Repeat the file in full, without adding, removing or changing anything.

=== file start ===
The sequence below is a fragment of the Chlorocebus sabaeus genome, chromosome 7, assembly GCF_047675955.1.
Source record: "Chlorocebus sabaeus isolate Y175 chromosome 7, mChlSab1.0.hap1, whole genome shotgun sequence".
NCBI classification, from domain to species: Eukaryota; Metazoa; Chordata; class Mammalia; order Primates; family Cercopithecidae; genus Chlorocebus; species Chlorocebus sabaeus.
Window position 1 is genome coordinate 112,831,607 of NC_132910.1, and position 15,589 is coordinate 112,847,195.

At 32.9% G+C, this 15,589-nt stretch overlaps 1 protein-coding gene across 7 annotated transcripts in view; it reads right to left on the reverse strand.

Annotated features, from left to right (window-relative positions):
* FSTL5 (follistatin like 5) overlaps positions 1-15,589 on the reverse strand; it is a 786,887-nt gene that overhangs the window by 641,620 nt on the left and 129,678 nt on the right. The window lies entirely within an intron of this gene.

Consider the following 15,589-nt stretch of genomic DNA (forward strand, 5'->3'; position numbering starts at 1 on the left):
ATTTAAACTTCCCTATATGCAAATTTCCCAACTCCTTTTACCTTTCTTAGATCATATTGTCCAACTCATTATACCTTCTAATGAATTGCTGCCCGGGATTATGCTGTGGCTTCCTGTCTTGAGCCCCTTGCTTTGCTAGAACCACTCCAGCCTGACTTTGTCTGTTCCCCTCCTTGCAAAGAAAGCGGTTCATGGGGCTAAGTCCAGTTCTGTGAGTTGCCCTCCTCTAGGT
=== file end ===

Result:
The sequence below is a fragment of the Chlorocebus sabaeus genome, chromosome 7, assembly GCF_047675955.1.
Source record: "Chlorocebus sabaeus isolate Y175 chromosome 7, mChlSab1.0.hap1, whole genome shotgun sequence".
NCBI classification, from domain to species: Eukaryota; Metazoa; Chordata; class Mammalia; order Primates; family Cercopithecidae; genus Chlorocebus; species Chlorocebus sabaeus.
Window position 1 is genome coordinate 112,831,607 of NC_132910.1, and position 15,589 is coordinate 112,847,195.

At 32.9% G+C, this 15,589-nt stretch overlaps 1 protein-coding gene across 7 annotated transcripts in view; it reads right to left on the reverse strand.

Annotated features, from left to right (window-relative positions):
* FSTL5 (follistatin like 5) overlaps positions 1-15,589 on the reverse strand; it is a 786,887-nt gene that overhangs the window by 641,620 nt on the left and 129,678 nt on the right. The window lies entirely within an intron of this gene.

Consider the following 15,589-nt stretch of genomic DNA (forward strand, 5'->3'; position numbering starts at 1 on the left):
ATTTAAACTTCCCTATATGCAAATTTCCCAACTCCTTTTACCTTTCTTAGATCATATTGTCCAACTCATTATACCTTCTAATGAATTGCTGCCCGGGATTATGCTGTGGCTTCCTGTCTTGAGCCCCTTGCTTTGCTAGAACCACTCCAGCCTGACTTTGTCTGTTCCCCTCCTTGCAAAGAAAGCGGTTCATGGGGCTAAGTCCAGTTCTGTGAGTTGCCCTCCTCTAGGT